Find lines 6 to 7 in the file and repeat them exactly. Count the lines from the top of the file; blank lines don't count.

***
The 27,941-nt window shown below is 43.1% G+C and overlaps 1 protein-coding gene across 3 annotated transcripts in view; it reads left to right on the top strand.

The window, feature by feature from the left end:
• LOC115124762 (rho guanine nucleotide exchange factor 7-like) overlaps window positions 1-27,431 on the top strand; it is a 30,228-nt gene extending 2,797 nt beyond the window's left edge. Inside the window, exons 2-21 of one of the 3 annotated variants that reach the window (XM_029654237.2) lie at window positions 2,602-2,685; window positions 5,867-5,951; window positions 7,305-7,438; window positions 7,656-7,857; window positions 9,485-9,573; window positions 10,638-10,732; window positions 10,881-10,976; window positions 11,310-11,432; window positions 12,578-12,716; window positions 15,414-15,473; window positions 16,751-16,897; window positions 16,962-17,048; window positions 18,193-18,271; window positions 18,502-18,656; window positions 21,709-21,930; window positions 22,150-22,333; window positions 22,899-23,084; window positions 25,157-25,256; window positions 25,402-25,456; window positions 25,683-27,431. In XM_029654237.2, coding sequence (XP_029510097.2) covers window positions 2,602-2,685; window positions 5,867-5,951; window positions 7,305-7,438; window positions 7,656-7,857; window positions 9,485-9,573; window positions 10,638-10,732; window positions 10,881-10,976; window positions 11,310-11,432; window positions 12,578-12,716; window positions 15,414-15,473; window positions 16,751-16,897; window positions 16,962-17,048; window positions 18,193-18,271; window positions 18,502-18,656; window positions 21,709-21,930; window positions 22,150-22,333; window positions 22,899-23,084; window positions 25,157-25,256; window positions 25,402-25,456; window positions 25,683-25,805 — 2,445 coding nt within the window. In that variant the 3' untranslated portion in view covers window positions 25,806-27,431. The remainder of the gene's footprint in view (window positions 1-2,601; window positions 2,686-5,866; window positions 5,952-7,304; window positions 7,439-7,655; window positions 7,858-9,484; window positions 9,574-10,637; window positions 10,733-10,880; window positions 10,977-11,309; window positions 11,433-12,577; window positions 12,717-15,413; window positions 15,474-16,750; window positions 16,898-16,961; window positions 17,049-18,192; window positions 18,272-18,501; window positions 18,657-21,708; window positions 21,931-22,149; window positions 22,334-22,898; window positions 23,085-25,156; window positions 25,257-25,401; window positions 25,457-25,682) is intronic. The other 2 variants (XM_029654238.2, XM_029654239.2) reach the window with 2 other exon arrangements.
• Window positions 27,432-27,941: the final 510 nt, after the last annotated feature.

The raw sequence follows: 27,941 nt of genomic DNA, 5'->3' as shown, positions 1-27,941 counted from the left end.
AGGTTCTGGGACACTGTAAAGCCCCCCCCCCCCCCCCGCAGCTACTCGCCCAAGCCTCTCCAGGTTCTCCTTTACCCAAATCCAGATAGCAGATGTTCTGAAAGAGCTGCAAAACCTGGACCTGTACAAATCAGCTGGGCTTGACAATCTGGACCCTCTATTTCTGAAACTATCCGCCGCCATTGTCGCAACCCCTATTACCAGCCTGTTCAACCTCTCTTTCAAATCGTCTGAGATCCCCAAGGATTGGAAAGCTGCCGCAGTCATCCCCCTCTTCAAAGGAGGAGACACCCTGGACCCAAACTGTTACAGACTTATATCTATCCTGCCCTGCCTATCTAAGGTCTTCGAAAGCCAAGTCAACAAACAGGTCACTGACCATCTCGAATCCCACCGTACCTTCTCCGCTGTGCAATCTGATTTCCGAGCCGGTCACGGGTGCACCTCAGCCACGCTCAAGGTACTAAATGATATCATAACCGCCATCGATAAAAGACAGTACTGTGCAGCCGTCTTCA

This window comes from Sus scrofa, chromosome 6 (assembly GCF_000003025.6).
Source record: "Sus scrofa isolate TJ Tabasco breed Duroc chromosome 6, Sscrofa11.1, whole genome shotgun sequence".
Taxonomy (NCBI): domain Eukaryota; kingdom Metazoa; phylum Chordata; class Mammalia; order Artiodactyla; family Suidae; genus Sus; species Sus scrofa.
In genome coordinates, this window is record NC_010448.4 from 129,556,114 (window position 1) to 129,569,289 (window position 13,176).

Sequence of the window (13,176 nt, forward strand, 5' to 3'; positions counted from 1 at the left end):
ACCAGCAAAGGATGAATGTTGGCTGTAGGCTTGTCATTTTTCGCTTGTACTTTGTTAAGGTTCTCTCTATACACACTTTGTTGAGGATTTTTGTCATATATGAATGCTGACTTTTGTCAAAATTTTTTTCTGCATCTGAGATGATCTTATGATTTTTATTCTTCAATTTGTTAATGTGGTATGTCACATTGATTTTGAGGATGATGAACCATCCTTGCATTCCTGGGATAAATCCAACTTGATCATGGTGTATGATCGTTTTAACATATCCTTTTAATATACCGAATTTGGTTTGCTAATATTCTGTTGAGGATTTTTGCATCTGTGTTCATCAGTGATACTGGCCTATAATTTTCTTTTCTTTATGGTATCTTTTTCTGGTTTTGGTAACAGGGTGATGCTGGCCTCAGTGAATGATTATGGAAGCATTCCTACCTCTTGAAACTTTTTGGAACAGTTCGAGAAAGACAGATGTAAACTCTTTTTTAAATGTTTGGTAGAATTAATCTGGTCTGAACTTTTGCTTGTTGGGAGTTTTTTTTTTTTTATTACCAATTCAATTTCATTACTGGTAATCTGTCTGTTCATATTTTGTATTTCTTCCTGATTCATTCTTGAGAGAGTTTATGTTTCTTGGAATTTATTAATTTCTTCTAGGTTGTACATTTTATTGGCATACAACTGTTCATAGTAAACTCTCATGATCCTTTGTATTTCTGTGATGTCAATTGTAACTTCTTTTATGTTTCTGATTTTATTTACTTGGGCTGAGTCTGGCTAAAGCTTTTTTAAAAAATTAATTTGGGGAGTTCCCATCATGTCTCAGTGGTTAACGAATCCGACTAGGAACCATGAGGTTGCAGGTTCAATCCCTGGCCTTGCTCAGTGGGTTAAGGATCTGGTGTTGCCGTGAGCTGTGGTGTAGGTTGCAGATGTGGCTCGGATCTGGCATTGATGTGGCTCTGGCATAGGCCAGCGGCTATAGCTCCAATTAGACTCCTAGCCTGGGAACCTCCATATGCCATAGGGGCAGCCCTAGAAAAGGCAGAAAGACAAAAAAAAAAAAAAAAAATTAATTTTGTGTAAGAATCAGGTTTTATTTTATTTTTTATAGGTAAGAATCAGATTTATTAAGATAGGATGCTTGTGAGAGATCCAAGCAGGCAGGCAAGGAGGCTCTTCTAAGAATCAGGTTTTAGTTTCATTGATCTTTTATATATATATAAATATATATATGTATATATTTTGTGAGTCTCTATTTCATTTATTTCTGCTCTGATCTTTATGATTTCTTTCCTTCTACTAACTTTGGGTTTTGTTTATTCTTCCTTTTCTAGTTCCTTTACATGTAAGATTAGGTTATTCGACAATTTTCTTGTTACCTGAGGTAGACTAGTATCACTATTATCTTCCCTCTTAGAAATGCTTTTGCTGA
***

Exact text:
AGGTTCTGGGACACTGTAAAGCCCCCCCCCCCCCCCCGCAGCTACTCGCCCAAGCCTCTCCAGGTTCTCCTTTACCCAAATCCAGATAGCAGATGTTCTGAAAGAGCTGCAAAACCTGGACCTGTACAAATCAGCTGGGCTTGACAATCTGGACCCTCTATTTCTGAAACTATCCGCCGCCATTGTCGCAACCCCTATTACCAGCCTGTTCAACCTCTCTTTCAAATCGTCTGAGATCCCCAAGGATTGGAAAGCTGCCGCAGTCATCCCCCTCTTCAAAGGAGGAGACACCCTGGACCCAAACTGTTACAGACTTATATCTATCCTGCCCTGCCTATCTAAGGTCTTCGAAAGCCAAGTCAACAAACAGGTCACTGACCATCTCGAATCCCACCGTACCTTCTCCGCTGTGCAATCTGATTTCCGAGCCGGTCACGGGTGCACCTCAGCCACGCTCAAGGTACTAAATGATATCATAACCGCCATCGATAAAAGACAGTACTGTGCAGCCGTCTTCA

This window comes from Sus scrofa, chromosome 6 (assembly GCF_000003025.6).